Postnuptial Agreements 

Postnuptial Agreement Attorney in Corona

Outlining Spousal Wishes in Divorces

Like a prenuptial agreement, a postnuptial agreement is a legal document that outlines a couple's wishes in regards to property division and other marital issues, such as alimony, child support, child custody, and visitation. Unlike a prenuptial agreement, however, postnuptial agreements are filed after a couple has been married.

Are you prepared for the worst? A postmarital agreement attorney in Corona can walk you through your options for a postnuptial agreement in California and help you draft arrangement that suits your needs. At Hanson, Gorian, Bradford & Hanich, our family law team includes a Board Certified Family Law Specialist. Let us bring expert counsel to your case to help ensure that your rights are protected every step of the way.

Contact us online or call (951) 506-6654 today to consult a Corona postnuptial agreement lawyer.

Benefits of Postnuptial Agreements in California

There are several benefits to filing a postnuptial agreement. First, a postnuptial agreement can protect both your separate and marital property from equal distribution in the event that the marriage ends in divorce. Second, because your wishes in regards to child support, spousal support, and child custody will already be disclosed in the agreement, a postnuptial agreement can also expedite the divorce process. This can save you both time and money in the long run.

Although deciding what to include in a postnuptial agreement can make for an awkward and uncomfortable discussion, it is in your best interest to have an agreement on file with the courts. Not only will a postnuptial agreement protect your assets and best interests during a divorce, but it can also save you from the stress and anxiety of a contested divorce.

What to Include in a Postnuptial Agreement

Postmarital agreements are intended to protect your assets, property, and legacy in the event of a future divorce. Things to include in a postnuptial agreement include:

  • Property Division – List in detail how all marital property, assets, and liabilities will be divided. You should also list in detail any non-marital property and the party to which it belongs.
  • Spousal Support – Will spousal support or alimony be required if there is a divorce? If yes, then who will be responsible to pay it and how much will it be? You can also agree on no spousal support.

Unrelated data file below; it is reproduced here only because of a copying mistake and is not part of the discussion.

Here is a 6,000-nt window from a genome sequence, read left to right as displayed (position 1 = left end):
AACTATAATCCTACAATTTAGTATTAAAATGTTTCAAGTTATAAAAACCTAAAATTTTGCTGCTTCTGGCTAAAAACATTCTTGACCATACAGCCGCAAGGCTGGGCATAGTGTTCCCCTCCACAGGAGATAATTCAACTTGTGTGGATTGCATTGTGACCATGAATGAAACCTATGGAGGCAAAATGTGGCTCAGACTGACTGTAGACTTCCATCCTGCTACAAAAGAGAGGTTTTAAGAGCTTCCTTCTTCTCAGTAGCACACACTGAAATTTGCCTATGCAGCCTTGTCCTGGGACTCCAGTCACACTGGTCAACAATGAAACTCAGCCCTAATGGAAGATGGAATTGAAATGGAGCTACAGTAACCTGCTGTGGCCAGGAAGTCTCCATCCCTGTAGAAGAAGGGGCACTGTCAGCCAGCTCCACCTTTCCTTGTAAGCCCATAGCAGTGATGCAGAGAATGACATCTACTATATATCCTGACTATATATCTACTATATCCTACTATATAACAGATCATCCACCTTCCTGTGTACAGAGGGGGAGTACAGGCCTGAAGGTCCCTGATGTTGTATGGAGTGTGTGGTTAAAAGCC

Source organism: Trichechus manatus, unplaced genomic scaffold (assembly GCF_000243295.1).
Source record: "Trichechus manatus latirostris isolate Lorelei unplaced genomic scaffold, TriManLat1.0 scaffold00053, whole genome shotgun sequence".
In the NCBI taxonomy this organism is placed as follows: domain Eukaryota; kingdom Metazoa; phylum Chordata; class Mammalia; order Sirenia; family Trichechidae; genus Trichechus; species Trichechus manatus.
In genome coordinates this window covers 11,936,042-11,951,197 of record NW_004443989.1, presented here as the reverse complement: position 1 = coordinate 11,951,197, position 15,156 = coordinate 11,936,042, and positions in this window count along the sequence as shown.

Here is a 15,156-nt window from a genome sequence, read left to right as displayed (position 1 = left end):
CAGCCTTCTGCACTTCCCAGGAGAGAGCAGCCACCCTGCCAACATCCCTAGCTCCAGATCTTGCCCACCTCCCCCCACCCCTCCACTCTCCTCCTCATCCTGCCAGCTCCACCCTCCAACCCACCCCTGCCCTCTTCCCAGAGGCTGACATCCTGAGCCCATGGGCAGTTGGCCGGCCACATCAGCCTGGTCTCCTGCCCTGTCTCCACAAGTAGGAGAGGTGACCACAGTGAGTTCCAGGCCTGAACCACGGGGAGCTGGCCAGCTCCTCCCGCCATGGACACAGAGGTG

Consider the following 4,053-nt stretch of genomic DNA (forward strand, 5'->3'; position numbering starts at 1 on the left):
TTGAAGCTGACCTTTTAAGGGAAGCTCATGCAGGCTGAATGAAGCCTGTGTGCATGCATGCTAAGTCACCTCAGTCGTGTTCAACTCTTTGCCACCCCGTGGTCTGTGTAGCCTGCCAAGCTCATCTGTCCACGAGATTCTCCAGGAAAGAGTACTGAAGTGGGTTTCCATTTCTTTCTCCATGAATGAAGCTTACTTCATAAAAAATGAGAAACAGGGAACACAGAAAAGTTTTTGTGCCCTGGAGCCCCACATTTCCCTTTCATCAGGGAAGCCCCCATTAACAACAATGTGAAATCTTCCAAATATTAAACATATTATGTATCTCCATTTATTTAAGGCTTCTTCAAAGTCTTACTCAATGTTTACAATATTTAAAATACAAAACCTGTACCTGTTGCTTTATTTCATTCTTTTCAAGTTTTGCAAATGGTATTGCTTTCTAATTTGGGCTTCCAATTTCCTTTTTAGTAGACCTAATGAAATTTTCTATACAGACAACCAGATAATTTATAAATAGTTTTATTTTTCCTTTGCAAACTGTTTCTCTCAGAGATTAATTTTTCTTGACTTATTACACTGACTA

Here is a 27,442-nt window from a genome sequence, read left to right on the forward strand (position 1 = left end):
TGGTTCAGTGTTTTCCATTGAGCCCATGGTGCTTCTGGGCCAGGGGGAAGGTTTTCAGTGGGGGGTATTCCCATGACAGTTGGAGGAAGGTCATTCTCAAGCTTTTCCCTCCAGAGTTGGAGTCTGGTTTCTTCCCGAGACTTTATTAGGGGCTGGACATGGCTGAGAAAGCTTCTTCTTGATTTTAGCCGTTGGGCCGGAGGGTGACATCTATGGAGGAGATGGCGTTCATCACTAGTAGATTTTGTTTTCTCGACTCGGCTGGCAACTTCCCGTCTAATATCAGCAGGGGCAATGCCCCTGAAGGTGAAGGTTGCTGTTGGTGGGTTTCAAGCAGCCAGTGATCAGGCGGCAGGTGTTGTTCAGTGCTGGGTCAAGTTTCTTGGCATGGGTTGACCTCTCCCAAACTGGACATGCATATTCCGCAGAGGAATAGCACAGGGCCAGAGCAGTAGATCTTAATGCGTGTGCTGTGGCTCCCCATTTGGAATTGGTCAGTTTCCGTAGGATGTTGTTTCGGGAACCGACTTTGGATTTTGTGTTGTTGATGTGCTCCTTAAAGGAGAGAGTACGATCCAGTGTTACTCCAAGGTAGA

• Child Support – Do you have or hope to have children? You can agree on child support as long as it still complies with California's child support guidelines.

Postnuptial Agreement vs. Marital Settlement Agreement

There is a huge difference between a postnuptial agreement and a marital settlement agreement in California. According to the California Family Code Part 5, Chapter 1, § 1500, all property rights by the husband and the wife can be altered legally by either a premarital agreement or another type of marital property agreement.

A marital settlement agreement takes place during the process of divorce. These would be the terms of your divorce that must be either agreed upon or decided by a judge.

Postnuptial agreements do not take place before or after a couple is married, but rather during the time of marriage. Some couples may find this a favorable option if they never made a prenuptial agreement but are becoming concerned that divorce or separation may be a reality.

Enforcing a Postnuptial Agreement

When entering into a postmarital agreement, it is imperative to understand the scope of its legality. It must include the same elements that any other California contract would need to legitimize the agreement, as well as elements specific to this type of contract. It must be done in writing, it must be consented to voluntarily, it must provide full disclosure, and it must be executed by both parties. Once all of these elements have been established, a postnuptial agreement is legally binding in the event of a divorce or a death of one of the spouses.

If a married couple enters into this agreement without the assistance of a lawyer, they may not understand what they are agreeing to. In the event of a divorce, however, a spouse may be able to challenge the validity of the contract by proving that they were unaware of the circumstances of the agreement or that they were manipulated into approving it, since they did not have the chance to speak with a legal advisor. To avoid entering into a contract that you are unsure of, however, you should always seek legal representation before signing.

Contact our Corona postnuptial agreement attorneys today and set up your free consultation!

Hear From Our Past Clients

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